The unemployment rate of Korean-Americans still remain relatively low, but their poverty rate was above average among Asian-Americans. For those 65 or older, the poverty rate was considerably higher than average Asian-Americans. The latest findings are hinting that Korean-Americans may have been inept at preparing for their lives post retirement.
Pew Research Center released its 2015 statistics of Asian-Americans, which revealed that the Korean-American unemployment rate is currently 5.6 percent, slightly below the Asian-American average of 6 percent.
However, the poverty rate of Korean-Americans reached 12.8 percent, higher than the Asian-American average of 12.1 percent. The federal government’s definition of “poverty” applies to a family of four earning less than $24,250 ($11,770) per year.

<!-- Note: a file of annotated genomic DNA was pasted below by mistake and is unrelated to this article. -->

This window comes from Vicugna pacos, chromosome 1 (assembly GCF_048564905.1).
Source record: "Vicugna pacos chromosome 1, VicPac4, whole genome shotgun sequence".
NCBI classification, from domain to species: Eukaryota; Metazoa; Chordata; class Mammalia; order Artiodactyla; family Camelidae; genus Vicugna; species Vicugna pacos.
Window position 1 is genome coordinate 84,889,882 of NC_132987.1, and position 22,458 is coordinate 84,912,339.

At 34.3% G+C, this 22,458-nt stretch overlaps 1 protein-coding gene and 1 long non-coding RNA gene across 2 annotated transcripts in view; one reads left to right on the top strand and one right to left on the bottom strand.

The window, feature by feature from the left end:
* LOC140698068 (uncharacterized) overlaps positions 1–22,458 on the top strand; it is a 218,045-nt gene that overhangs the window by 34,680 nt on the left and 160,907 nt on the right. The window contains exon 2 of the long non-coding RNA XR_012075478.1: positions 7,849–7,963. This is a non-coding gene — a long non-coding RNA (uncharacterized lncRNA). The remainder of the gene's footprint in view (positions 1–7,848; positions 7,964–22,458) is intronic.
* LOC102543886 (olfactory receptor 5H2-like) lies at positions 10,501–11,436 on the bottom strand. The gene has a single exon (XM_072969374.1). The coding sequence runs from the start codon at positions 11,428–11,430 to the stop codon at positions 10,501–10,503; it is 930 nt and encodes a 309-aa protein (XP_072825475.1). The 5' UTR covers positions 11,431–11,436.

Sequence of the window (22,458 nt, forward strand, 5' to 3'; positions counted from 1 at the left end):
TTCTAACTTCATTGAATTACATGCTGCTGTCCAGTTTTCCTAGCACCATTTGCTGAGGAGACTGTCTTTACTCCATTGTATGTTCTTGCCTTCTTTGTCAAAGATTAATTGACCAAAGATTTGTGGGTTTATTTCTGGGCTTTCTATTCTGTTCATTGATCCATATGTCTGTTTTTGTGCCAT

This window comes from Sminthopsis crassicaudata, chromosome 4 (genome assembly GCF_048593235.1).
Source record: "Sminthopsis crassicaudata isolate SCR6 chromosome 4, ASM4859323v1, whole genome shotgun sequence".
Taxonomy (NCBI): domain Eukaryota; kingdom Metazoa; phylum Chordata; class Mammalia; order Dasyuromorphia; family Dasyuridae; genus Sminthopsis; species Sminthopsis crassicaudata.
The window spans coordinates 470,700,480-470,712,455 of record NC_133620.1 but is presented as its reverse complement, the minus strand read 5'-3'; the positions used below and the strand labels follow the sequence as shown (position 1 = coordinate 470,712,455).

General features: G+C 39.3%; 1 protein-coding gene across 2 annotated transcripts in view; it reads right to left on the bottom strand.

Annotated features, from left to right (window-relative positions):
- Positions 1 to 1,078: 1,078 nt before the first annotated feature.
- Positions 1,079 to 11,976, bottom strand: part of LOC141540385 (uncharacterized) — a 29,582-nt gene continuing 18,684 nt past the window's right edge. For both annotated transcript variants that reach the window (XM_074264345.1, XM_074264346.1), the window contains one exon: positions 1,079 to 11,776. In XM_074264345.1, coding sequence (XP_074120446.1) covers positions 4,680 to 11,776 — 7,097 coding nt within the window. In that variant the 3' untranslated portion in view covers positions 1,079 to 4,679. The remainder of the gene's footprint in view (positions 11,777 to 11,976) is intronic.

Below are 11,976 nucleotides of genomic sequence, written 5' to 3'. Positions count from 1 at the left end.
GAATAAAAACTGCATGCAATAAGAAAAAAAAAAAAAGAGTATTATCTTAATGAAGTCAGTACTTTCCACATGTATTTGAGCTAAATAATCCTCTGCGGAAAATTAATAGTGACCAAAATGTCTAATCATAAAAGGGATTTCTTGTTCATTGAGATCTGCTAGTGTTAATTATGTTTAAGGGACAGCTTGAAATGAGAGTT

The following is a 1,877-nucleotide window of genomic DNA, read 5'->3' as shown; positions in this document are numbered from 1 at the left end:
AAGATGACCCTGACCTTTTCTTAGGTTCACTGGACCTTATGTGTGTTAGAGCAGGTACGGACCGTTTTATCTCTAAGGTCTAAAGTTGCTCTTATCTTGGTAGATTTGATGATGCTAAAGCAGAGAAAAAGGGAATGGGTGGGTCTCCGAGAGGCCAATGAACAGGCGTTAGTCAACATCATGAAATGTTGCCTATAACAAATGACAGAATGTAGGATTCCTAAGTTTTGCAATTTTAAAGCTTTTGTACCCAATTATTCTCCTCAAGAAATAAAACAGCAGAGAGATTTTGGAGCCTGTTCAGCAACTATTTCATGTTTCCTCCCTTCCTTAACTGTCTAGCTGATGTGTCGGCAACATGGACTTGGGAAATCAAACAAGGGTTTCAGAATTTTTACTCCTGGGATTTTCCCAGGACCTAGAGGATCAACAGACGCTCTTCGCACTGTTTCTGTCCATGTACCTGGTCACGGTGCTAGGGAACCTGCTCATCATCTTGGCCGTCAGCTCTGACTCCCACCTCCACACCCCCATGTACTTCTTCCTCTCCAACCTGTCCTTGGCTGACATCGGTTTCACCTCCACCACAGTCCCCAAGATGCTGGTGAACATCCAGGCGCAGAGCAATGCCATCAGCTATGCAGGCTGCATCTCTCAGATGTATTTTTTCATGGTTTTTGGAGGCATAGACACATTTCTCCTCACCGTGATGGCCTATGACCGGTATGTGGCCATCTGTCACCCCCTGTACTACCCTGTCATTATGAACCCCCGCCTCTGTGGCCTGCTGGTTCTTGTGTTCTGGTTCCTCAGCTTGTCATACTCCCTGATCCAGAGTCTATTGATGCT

Korean-Americans aged 18 or younger recorded a poverty rate of 9.4 percent, but for those in the workforce between ages 18 and 64, the poverty rate reached 12.9 percent. That is also higher than the Asian-American average of 12.1 percent.
The reality becomes even more daunting when the figures are just limited to those 65 or older. The poverty rate of Korean-Americans in that age group is 19.3 percent, considerably higher than the Asian-American average of 6.5 percent. Korean-Americans specifically are showing a tendency to become poorer as they age. Such a trend is hinting that perhaps Korean-Americans are not as prepared to enter retirement in comparison to other Asian-Americans.
The rate of homeowners for Korean-Americans was also relatively low at 47 percent, compared to average Asian-Americans (57 percent). Korean-American immigrants showed stronger desire to own a home (49 percent) than U.S.-born Korean-Americans (42 percent).
The rate of employed Korean-Americans above the age of 16 is 58 percent compared to non-Korean Asian-Americans (61 percent).
By Moonho Kim